FIRE AND BRIMSTONE IN A HOLLOW FORMED BY HAND (1988)
About this artwork
This cycle of ten wall texts is typical of Weiner’s practice in which he conveys the concept of the artwork by defining it through language. Each statement suggests a physical action or invokes the manipulation of an object or matter. Indeed, Weiner regards his language works as sculptures, and they can be seen as instructions or propositions that could be enacted. These works are displayed as vinyl lettering applied directly to the gallery wall. The artist’s aim is to offer a universal, objective experience in which the reader is invited to execute the work through his or her own imagination.
- title: FIRE AND BRIMSTONE IN A HOLLOW FORMED BY HAND
- accession number: AR00132
- artist: Lawrence Weiner (born 1942)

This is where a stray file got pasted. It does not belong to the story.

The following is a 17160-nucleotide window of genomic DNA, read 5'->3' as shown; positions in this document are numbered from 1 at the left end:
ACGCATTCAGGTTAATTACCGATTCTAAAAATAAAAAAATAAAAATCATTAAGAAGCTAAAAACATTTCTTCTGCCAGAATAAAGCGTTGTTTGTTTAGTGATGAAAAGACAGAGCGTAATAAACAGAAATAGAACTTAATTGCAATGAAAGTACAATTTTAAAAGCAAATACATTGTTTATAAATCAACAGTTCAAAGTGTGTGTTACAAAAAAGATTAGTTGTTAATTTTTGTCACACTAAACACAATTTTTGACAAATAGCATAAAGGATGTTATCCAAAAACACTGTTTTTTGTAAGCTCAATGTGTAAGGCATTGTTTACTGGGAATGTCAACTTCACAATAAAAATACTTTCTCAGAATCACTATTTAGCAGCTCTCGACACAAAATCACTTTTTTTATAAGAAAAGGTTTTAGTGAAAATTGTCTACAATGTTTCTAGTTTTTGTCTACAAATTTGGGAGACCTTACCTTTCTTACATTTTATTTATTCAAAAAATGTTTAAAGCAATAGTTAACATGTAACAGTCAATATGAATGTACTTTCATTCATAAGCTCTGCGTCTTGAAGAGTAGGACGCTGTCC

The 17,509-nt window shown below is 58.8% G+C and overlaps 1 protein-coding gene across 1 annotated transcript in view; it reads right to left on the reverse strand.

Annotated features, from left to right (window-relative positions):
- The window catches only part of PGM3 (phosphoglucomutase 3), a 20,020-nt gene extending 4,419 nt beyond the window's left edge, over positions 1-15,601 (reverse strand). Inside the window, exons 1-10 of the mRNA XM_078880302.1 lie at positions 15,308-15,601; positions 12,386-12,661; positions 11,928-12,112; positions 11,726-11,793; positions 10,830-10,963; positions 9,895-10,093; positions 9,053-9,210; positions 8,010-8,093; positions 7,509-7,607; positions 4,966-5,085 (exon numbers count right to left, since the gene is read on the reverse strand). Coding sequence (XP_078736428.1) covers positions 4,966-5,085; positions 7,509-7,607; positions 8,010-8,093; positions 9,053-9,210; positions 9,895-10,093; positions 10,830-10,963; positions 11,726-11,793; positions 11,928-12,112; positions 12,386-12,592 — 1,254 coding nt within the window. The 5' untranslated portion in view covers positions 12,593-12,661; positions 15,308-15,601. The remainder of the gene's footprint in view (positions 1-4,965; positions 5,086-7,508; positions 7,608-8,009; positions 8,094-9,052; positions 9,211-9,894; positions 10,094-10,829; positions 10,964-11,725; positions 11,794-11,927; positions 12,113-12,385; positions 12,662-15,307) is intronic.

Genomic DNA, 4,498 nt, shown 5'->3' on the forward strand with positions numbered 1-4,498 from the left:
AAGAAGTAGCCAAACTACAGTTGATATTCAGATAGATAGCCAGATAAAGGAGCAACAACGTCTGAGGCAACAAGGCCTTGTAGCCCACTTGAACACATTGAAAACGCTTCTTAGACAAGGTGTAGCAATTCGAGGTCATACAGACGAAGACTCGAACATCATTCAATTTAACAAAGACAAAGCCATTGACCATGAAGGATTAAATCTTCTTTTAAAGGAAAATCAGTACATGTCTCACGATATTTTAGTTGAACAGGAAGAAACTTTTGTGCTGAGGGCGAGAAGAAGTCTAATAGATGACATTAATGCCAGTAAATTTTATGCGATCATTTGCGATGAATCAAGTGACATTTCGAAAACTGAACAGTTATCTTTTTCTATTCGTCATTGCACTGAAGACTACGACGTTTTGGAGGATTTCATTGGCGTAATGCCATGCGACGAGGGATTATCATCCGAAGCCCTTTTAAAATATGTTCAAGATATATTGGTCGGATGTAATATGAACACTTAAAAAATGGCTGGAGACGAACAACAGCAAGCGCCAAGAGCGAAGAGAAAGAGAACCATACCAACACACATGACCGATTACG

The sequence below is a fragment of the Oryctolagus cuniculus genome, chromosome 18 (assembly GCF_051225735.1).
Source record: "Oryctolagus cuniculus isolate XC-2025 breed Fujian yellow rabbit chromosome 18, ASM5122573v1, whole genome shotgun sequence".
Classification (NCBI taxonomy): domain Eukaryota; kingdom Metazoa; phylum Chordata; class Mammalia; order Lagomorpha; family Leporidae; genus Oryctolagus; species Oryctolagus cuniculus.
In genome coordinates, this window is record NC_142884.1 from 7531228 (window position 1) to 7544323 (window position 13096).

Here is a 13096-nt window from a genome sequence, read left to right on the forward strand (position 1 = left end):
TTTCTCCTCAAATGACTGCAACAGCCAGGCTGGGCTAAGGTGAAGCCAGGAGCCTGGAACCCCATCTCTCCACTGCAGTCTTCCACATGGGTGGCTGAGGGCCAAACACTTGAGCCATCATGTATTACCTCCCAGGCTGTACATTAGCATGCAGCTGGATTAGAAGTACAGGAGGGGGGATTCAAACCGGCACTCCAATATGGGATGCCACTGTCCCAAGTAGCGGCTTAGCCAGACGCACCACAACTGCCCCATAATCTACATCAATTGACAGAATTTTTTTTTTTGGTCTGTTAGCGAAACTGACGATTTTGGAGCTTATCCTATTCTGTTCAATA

- gallery: In Storage
- object type: Installation
- date created: 1988
- measurements: Variable
- credit line: ARTIST ROOMS National Galleries of Scotland and Tate. Acquired jointly through The d'Offay Donation with assistance from the National Heritage Memorial Fund and the Art Fund 2008
- copyright: © Lawrence Weiner
Although self-taught as an artist, Weiner emerged as a leading figure in Conceptual Art gaining international acclaim in the late 1960s. Born in the Bronx, New York, Weiner is best known for his use of language as the primary source for his work. This emerged in 1968, following his earlier experimentations with painting and shaped canvases. His language-based works predominantly take the form of wall installations in galleries, although they have also been spoken as dialogue in video, printed in book format or incorporated into public spaces. In these statements which often centre on materials, actions or processes, Weiner focuses on the interaction between the work and the viewer.